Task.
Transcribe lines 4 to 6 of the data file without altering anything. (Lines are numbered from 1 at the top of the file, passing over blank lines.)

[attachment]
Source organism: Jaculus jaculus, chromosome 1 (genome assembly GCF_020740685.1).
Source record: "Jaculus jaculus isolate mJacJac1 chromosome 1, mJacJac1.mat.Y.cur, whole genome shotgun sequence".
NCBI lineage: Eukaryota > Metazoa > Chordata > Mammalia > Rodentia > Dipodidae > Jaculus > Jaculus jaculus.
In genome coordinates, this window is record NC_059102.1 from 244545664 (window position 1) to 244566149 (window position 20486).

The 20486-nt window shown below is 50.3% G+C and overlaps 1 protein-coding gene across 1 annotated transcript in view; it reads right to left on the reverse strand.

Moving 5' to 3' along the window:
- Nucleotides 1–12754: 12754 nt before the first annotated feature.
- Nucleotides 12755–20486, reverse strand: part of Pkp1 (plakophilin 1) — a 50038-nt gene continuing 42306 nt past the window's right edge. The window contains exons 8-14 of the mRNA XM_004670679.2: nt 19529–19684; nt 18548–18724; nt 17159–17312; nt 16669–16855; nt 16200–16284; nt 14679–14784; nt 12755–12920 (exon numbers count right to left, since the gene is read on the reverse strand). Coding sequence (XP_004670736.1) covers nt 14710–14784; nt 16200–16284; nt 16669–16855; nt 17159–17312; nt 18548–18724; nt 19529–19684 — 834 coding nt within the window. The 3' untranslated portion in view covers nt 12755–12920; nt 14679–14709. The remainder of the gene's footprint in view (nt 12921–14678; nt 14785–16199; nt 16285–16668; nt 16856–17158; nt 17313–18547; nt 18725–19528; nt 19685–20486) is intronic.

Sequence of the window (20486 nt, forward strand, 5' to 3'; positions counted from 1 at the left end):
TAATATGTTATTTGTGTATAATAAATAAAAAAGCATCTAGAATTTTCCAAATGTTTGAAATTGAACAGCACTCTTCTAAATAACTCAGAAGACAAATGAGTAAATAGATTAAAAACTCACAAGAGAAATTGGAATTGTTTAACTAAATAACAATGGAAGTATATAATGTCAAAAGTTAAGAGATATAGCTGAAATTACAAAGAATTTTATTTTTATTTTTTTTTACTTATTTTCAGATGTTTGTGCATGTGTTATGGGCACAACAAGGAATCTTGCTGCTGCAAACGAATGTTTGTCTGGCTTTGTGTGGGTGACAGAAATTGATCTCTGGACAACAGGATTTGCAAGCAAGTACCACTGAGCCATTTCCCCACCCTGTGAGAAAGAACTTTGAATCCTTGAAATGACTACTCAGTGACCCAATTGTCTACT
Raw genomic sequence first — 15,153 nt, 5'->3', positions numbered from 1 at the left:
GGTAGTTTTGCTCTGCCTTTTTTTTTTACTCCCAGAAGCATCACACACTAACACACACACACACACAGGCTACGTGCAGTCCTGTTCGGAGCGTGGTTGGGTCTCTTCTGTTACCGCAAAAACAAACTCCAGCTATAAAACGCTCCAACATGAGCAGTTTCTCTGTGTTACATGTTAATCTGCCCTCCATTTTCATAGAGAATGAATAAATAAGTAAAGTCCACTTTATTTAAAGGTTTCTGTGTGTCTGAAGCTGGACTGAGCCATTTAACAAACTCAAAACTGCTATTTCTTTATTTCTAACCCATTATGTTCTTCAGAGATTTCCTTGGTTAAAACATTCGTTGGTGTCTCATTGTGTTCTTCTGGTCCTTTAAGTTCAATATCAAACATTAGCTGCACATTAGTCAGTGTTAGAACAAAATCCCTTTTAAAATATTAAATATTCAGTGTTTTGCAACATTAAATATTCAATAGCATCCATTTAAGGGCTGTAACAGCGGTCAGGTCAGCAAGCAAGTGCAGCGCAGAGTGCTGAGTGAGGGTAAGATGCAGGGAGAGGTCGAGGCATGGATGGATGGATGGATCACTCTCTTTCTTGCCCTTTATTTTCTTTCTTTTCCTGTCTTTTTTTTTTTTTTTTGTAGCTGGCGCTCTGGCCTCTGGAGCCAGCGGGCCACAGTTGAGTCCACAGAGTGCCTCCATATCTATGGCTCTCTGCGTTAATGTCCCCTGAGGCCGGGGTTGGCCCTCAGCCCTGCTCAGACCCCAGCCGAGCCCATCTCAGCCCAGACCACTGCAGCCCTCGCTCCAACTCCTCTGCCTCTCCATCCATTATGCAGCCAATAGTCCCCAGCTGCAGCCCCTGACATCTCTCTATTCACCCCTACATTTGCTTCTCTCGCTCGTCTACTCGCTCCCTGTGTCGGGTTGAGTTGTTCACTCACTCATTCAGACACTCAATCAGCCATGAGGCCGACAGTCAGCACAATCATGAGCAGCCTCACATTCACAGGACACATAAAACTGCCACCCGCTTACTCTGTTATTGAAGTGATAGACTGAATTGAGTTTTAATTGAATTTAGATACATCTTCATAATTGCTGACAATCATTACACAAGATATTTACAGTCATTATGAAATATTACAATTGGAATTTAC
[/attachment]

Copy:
In genome coordinates, this window is record NC_059102.1 from 244545664 (window position 1) to 244566149 (window position 20486).

The 20486-nt window shown below is 50.3% G+C and overlaps 1 protein-coding gene across 1 annotated transcript in view; it reads right to left on the reverse strand.

Moving 5' to 3' along the window: